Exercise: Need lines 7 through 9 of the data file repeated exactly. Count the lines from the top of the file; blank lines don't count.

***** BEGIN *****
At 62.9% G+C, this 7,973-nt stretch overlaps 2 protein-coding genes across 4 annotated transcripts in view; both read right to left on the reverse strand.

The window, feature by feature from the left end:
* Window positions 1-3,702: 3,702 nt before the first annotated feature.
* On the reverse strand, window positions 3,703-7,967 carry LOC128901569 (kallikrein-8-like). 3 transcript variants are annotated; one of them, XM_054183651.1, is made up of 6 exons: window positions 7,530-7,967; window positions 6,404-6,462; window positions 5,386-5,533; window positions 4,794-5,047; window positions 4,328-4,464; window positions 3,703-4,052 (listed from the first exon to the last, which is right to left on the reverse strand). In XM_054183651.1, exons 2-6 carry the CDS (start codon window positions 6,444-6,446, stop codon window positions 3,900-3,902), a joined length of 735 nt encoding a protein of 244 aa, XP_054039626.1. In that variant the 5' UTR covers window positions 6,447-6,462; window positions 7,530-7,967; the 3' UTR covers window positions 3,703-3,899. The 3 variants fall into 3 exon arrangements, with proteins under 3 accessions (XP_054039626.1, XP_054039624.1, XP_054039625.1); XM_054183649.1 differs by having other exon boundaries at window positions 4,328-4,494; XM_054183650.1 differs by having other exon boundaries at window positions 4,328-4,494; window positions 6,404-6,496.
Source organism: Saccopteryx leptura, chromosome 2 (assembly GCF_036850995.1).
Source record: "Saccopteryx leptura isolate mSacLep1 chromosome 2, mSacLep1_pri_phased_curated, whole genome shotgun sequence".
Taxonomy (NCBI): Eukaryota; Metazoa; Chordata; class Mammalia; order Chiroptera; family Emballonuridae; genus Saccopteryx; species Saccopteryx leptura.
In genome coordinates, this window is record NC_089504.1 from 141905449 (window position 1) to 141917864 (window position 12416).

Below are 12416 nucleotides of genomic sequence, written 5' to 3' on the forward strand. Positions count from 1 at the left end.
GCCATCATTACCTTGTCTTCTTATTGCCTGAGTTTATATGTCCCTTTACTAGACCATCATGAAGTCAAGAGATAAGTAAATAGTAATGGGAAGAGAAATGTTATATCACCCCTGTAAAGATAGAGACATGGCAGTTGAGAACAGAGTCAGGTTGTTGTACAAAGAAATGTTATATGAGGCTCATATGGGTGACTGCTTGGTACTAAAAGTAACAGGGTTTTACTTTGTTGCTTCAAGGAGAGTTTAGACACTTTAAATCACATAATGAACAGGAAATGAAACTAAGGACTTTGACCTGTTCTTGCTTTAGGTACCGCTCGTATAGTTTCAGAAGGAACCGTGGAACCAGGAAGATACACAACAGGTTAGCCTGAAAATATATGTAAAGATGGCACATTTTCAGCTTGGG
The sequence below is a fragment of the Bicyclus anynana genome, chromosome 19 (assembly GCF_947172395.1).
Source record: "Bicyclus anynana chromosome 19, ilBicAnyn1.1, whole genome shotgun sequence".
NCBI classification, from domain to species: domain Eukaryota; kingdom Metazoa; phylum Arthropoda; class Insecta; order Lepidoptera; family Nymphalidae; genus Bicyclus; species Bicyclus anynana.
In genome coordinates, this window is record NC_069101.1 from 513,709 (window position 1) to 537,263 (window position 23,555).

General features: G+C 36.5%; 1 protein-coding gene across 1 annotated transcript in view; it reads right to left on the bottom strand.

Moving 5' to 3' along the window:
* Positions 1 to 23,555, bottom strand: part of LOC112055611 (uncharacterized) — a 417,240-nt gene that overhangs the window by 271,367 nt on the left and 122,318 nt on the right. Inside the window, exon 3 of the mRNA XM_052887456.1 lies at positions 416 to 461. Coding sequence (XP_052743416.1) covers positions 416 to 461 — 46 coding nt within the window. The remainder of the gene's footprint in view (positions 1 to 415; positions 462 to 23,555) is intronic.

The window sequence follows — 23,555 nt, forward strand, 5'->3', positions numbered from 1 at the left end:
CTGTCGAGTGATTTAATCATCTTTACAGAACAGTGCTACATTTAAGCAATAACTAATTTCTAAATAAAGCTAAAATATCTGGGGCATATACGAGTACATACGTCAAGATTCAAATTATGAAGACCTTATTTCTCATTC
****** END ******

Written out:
Taxonomy (NCBI): Eukaryota; Metazoa; Chordata; class Mammalia; order Chiroptera; family Emballonuridae; genus Saccopteryx; species Saccopteryx leptura.
In genome coordinates, this window is record NC_089504.1 from 141905449 (window position 1) to 141917864 (window position 12416).

Below are 12416 nucleotides of genomic sequence, written 5' to 3' on the forward strand. Positions count from 1 at the left end.